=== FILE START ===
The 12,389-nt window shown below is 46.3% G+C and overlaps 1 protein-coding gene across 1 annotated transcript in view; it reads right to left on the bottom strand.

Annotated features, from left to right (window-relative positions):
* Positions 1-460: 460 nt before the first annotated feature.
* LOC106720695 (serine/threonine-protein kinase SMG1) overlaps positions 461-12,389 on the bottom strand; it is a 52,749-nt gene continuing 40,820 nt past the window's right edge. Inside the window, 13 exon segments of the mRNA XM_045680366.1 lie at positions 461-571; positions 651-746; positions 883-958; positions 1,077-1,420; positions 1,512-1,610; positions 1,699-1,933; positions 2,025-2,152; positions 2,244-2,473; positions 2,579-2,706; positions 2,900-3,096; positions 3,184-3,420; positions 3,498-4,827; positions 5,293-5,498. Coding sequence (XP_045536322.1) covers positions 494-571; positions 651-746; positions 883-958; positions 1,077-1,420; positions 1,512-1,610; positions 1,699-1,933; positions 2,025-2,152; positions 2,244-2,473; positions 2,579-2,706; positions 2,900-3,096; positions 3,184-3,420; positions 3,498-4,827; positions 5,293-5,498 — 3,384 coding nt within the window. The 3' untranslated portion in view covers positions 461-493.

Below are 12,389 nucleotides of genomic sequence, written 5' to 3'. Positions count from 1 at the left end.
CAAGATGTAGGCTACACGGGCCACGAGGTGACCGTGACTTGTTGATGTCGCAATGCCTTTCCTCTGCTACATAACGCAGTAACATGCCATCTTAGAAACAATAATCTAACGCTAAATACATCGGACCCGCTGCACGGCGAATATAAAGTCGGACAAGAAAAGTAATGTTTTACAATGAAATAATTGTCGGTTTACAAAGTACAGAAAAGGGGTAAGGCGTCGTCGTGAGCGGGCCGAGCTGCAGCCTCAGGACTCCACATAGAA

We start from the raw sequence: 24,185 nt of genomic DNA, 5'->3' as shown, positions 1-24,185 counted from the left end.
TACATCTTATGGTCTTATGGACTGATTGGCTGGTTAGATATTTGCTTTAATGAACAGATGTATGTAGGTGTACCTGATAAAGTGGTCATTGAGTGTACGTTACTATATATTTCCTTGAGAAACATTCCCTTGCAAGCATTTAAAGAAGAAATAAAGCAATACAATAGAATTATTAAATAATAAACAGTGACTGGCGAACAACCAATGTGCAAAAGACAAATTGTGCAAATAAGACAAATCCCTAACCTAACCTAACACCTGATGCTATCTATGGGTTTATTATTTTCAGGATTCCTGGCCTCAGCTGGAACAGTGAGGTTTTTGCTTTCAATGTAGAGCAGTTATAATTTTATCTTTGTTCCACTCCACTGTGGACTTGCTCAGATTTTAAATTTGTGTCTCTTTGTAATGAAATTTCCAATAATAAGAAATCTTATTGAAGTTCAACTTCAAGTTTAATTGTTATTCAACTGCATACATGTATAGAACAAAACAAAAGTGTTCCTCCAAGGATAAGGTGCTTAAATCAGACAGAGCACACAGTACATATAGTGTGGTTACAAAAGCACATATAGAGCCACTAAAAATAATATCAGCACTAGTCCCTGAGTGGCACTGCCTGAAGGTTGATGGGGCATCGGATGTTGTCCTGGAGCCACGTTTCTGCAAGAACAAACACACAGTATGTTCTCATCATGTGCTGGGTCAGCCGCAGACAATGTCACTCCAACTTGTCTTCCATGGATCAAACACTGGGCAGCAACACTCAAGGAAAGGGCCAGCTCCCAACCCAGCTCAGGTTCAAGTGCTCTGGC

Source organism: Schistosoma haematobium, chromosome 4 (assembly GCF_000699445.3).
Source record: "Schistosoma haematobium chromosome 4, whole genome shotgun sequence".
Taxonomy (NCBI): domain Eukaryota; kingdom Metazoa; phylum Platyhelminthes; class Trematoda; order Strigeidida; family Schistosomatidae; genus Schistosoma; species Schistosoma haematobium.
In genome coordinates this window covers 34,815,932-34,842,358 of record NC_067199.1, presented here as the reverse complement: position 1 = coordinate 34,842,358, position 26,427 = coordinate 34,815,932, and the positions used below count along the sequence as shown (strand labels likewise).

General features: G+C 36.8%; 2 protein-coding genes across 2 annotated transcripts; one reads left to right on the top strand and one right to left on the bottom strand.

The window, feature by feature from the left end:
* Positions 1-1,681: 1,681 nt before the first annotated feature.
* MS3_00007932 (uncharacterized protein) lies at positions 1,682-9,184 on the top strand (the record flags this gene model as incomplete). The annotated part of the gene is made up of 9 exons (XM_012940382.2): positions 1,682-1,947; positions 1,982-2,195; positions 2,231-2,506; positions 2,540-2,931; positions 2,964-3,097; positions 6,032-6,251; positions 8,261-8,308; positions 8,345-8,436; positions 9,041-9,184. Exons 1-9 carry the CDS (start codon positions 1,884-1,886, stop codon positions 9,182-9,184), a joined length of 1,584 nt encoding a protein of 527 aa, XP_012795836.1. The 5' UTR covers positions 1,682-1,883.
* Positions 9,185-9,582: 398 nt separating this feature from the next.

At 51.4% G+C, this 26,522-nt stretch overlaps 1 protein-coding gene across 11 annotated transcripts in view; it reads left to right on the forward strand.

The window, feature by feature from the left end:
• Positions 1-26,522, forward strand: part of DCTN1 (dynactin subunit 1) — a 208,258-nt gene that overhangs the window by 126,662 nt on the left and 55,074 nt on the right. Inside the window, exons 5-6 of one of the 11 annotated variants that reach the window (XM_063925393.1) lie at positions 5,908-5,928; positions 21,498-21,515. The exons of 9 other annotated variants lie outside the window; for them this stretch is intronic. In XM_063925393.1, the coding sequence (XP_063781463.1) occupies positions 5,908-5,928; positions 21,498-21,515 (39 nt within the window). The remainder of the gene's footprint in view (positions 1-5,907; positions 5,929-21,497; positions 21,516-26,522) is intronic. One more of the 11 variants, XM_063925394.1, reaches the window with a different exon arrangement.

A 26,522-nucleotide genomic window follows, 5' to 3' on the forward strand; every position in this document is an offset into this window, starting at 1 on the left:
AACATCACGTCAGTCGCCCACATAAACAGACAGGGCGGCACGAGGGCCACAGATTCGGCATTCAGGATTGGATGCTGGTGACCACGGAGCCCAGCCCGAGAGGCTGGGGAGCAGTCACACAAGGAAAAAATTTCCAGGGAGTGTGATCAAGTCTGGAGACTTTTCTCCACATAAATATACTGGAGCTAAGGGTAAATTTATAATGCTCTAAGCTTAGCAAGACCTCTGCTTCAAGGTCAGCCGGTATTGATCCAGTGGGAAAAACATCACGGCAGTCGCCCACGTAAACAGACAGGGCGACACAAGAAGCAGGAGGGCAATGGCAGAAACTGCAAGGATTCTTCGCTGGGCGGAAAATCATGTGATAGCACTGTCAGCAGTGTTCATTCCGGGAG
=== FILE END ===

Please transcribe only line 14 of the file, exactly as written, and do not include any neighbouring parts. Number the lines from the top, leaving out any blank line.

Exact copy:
The window, feature by feature from the left end: